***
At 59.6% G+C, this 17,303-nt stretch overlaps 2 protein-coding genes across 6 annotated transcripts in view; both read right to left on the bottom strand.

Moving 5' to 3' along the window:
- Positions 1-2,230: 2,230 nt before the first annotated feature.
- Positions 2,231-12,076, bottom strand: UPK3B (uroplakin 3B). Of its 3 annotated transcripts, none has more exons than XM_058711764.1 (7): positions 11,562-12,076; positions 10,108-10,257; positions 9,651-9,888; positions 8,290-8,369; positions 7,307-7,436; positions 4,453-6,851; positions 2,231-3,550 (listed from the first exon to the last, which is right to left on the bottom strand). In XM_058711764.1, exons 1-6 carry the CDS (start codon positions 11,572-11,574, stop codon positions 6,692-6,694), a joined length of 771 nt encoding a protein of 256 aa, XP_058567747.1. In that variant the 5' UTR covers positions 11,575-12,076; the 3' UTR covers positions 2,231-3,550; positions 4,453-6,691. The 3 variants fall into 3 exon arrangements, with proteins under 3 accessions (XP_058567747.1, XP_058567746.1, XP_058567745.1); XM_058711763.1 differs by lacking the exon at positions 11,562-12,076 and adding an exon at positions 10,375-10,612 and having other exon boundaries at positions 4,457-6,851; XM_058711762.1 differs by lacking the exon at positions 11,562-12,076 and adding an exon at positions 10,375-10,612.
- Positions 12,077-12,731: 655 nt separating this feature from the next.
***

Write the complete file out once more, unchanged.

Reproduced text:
At 59.6% G+C, this 17,303-nt stretch overlaps 2 protein-coding genes across 6 annotated transcripts in view; both read right to left on the bottom strand.

Moving 5' to 3' along the window:
- Positions 1-2,230: 2,230 nt before the first annotated feature.
- Positions 2,231-12,076, bottom strand: UPK3B (uroplakin 3B). Of its 3 annotated transcripts, none has more exons than XM_058711764.1 (7): positions 11,562-12,076; positions 10,108-10,257; positions 9,651-9,888; positions 8,290-8,369; positions 7,307-7,436; positions 4,453-6,851; positions 2,231-3,550 (listed from the first exon to the last, which is right to left on the bottom strand). In XM_058711764.1, exons 1-6 carry the CDS (start codon positions 11,572-11,574, stop codon positions 6,692-6,694), a joined length of 771 nt encoding a protein of 256 aa, XP_058567747.1. In that variant the 5' UTR covers positions 11,575-12,076; the 3' UTR covers positions 2,231-3,550; positions 4,453-6,691. The 3 variants fall into 3 exon arrangements, with proteins under 3 accessions (XP_058567747.1, XP_058567746.1, XP_058567745.1); XM_058711763.1 differs by lacking the exon at positions 11,562-12,076 and adding an exon at positions 10,375-10,612 and having other exon boundaries at positions 4,457-6,851; XM_058711762.1 differs by lacking the exon at positions 11,562-12,076 and adding an exon at positions 10,375-10,612.
- Positions 12,077-12,731: 655 nt separating this feature from the next.